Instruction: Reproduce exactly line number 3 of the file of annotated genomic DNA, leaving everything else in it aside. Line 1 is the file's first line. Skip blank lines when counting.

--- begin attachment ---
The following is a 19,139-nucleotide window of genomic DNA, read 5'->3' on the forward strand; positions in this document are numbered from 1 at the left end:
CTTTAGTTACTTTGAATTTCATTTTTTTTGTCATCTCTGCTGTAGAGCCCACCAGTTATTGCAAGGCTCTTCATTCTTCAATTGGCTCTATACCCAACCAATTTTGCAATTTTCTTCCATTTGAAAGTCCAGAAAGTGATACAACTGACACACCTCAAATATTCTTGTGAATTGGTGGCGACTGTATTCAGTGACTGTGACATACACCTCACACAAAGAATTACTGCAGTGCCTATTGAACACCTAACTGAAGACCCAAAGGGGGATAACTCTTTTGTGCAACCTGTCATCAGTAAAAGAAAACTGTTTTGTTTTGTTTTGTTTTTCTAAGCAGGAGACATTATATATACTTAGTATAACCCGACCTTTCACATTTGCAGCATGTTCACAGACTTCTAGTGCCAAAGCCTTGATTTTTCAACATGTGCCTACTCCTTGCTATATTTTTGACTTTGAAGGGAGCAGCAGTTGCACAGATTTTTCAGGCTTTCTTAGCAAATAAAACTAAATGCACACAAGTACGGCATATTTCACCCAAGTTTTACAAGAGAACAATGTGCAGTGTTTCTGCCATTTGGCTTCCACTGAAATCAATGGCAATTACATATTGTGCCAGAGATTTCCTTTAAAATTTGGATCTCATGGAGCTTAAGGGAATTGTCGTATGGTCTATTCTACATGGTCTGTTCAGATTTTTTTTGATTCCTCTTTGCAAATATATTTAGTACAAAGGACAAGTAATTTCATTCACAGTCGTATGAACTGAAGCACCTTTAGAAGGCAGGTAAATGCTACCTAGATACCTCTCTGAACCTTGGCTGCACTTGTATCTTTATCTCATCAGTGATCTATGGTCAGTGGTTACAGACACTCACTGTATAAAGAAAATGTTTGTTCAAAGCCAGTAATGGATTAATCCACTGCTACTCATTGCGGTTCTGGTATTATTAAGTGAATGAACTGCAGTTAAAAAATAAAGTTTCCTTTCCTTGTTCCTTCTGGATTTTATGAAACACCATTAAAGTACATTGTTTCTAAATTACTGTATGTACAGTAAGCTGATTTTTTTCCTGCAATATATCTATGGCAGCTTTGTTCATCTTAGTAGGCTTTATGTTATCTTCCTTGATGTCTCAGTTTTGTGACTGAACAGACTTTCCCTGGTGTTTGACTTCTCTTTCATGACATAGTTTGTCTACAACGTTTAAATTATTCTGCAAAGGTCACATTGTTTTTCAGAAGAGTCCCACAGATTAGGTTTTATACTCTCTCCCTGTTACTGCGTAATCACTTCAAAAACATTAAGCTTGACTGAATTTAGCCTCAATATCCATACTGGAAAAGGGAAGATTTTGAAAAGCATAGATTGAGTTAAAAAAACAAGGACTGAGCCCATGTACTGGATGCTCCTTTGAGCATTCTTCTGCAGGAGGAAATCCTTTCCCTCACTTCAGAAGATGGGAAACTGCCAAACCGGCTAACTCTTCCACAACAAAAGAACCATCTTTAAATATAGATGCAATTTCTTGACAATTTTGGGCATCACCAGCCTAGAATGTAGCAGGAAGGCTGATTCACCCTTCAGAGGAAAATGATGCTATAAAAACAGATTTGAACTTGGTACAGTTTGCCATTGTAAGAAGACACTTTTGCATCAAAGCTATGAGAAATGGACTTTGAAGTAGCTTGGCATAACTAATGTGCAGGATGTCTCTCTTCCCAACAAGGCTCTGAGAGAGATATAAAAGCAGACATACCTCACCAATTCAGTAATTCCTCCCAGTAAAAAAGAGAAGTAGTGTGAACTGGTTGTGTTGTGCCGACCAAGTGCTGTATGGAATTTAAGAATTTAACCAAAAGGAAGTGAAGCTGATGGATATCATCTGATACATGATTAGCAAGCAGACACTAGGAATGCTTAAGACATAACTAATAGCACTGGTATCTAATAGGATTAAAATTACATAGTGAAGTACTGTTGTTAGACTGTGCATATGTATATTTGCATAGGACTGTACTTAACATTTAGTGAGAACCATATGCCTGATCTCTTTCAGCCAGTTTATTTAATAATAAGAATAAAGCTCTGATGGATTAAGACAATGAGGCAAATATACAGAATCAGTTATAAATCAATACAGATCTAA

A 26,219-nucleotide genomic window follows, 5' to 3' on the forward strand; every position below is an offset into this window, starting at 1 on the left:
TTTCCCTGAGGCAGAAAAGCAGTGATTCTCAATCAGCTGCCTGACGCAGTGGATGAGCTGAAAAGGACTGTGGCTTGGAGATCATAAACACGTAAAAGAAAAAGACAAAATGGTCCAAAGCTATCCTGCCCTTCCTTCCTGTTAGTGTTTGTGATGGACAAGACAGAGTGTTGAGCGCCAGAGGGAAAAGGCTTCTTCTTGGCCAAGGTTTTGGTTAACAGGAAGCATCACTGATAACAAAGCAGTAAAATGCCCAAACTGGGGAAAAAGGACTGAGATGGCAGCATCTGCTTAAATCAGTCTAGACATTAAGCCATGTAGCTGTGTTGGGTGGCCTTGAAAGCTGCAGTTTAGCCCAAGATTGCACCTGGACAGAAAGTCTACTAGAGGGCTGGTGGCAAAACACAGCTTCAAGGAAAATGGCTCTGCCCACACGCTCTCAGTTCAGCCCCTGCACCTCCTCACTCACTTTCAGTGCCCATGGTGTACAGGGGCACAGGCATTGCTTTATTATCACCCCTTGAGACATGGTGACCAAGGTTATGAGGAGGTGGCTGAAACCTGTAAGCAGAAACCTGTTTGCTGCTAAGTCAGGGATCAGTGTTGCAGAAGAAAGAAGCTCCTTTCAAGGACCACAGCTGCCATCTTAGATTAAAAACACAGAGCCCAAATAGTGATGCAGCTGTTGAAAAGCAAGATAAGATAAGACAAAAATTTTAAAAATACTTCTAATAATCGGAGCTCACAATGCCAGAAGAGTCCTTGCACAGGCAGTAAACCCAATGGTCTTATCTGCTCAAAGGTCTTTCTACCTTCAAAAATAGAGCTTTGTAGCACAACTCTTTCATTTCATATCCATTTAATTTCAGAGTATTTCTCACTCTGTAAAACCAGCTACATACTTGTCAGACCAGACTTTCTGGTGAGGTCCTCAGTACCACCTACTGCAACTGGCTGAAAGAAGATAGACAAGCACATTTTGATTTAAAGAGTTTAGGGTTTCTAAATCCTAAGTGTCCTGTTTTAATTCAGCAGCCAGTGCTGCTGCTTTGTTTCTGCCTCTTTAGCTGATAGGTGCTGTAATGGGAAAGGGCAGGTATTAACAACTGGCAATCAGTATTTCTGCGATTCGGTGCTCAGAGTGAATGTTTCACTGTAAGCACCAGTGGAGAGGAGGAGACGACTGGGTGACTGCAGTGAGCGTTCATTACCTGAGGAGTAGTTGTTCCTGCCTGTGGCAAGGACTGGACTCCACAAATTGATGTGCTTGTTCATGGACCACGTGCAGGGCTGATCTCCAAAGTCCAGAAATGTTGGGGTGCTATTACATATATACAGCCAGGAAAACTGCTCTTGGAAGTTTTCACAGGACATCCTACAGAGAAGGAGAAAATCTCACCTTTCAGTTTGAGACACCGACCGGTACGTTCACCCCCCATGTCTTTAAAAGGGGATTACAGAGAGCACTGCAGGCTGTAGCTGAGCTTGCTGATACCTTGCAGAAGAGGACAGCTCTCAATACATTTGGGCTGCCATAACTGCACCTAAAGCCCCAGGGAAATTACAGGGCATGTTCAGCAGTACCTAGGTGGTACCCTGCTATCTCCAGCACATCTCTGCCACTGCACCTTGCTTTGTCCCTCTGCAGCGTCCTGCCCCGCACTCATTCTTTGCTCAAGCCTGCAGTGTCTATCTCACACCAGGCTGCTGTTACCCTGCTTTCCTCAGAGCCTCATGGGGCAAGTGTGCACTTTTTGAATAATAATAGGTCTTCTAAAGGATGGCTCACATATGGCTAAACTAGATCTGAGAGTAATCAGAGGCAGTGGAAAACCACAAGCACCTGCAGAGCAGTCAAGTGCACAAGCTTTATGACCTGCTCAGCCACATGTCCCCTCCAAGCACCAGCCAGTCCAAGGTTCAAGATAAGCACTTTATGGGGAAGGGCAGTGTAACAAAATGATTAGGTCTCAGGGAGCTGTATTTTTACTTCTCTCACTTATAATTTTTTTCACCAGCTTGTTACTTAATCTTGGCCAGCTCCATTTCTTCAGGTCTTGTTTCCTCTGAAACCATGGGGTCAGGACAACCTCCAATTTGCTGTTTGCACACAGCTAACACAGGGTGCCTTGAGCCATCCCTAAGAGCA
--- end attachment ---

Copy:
A 26,219-nucleotide genomic window follows, 5' to 3' on the forward strand; every position below is an offset into this window, starting at 1 on the left: